DMAA Research by YB Srinivas

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Please find below a short description of research undertaken by Yashaswini Srinivas into methods of detection of DMAA, undertaken at Sheffield Hallam University.


DMAA has been in the news recently as it was implicated in the death of a runner who collapsed and died during the London Marathon 2012.  My thoughts on DMAA and it’s properties are in my blog here.



RESEARCHER – Yashaswini Bangalore Srinivas

RESEARCH UNIT – Sheffield Hallam University, Sheffield, United Kingdom

Date of Research – June-July, 2012

4-methyl-2-hexanamine/DMAA, structural congener of 2-aminoheptane is a banned stimulant listed under WADA list of banned substances and whose use is  specifically prohibited ‘in-competition’. Claimed to be of herbal origin, obtained from the oil of Pelargonium graveolens, it is said to satisfy the definition of a ‘stimulant’ by agonistically binding at α1 adrenoceptors in the liver leading to glycogenolysis. Since, the physiological effect of glycogenolysis is to release large amount of energy instantaneously, consumption of substances containing DMAA just before the sporting event confers unfair advantages to the athlete possibly leading to enhanced sporting performance.


Worldwide, WADA accredited laboratories employ the sensitive, selective analytical techniques LC-MS and GC-MS to detect the presence of doping agents in an athlete’s urine sample.  In this research project, the foremost aim was to validate LC-MS & GC-MS techniques and assess reproducibility of the protocol as followed by Perrenoud et al. (2009) for the available analytical conditions.  Calibration experiments were performed on both LC-MS and GC-MS  instruments.


The research hypothesis was ‘the two analytical techniques can achieve separation and detect both analyte and internal standard with calibration standard solutions to check the linearity range of the instrument’.



The LC-MS technique failed to achieve resolved  peaks for internal (2-aminoheptane) and reference standards (DMAA) in the calibration standard solutions dissolved in the mobile phase.  Since both DMAA and internal standards have the same mass (MW=115), and being primary amine compounds can accept a proton from the solvent and attain ion of m/z=116, without separation the interpretation is ambiguous.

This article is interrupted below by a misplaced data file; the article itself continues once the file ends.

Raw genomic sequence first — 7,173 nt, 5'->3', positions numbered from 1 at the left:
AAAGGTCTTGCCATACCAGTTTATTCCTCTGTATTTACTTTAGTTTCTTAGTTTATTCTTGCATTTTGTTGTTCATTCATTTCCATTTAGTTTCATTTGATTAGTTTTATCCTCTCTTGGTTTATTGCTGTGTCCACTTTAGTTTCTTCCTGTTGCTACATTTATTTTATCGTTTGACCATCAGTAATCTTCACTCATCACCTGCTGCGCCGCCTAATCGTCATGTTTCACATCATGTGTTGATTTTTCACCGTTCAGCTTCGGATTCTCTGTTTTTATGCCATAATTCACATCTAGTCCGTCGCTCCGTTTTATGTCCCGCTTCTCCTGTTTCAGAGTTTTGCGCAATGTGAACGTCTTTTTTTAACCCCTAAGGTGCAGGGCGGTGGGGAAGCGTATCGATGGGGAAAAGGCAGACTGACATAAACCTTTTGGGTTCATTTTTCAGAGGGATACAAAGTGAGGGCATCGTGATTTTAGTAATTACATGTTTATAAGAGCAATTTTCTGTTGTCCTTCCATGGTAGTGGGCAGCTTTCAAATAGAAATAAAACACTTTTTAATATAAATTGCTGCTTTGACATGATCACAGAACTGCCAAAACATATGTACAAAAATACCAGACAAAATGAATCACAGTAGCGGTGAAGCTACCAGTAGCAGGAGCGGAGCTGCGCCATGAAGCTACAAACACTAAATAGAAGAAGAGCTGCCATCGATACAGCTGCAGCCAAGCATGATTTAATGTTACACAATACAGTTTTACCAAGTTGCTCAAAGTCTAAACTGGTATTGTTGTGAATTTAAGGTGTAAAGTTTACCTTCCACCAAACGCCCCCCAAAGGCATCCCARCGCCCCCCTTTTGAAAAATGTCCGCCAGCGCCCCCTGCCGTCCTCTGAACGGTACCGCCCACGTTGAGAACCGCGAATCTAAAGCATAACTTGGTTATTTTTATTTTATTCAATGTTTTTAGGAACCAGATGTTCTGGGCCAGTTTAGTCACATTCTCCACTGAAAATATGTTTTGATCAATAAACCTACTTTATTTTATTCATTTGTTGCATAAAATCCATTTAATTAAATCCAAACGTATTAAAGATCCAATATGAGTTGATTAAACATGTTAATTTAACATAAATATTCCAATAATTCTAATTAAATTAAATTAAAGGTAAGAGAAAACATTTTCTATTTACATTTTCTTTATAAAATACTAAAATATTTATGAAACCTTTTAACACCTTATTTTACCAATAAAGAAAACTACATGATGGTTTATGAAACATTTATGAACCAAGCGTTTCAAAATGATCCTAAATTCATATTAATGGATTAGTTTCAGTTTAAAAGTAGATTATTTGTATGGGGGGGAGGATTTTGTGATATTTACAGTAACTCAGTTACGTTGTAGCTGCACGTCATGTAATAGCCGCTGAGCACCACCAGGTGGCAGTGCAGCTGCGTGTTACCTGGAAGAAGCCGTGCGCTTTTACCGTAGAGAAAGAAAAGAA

Therefore, the focus of the research then shifted towards GC-MS wherein calibration was carried out employing two different internal standards- tuaminoheptane and 1-hexylamine.


Using the internal standard tuaminoheptane gave was the same issue as encountered by Perrenoud et al. (2009).  It could not be concluded whether the single peak observed in the TIC represented reference/ internal standard. On the other hand, 1-hexylamine which differs from tuaminoheptane by a methyl unit proved be a slightly better internal standard in that different ion peaks formed as a result of reaction between derivatising agent with internal and reference standards.



In summary, it became clear by the end of this research project that GC-MS could be adopted as a quantification tool for examining the drug under investigation.



WeAreForensic Notes:


Not mentionned here are the alternative derivatising reagents used to try and effect separation using the GC-MS.  The separation was achieved initially using cyclohexanone, as published by Perrenoud et al (Journal of Chromatography B, 877 (2009) 3767–3770), then using an alternative.


The internal standard tuaminoheptane was used by Perrenoud whilst in the above project the alternative 1-hexylamine was used with initially promising results.


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About Dr Tom Bassindale

Dr Tom Bassindale is a forensic scientist, and the founder of We Are Forensic. He's managed hundreds of forensic toxicology cases, and is an experienced court witness. He has specialist expertise in forensic toxicology and drug testing in sport. Dr B is currently a senior lecturer at Sheffield Hallam University. And yes... he watches CSI.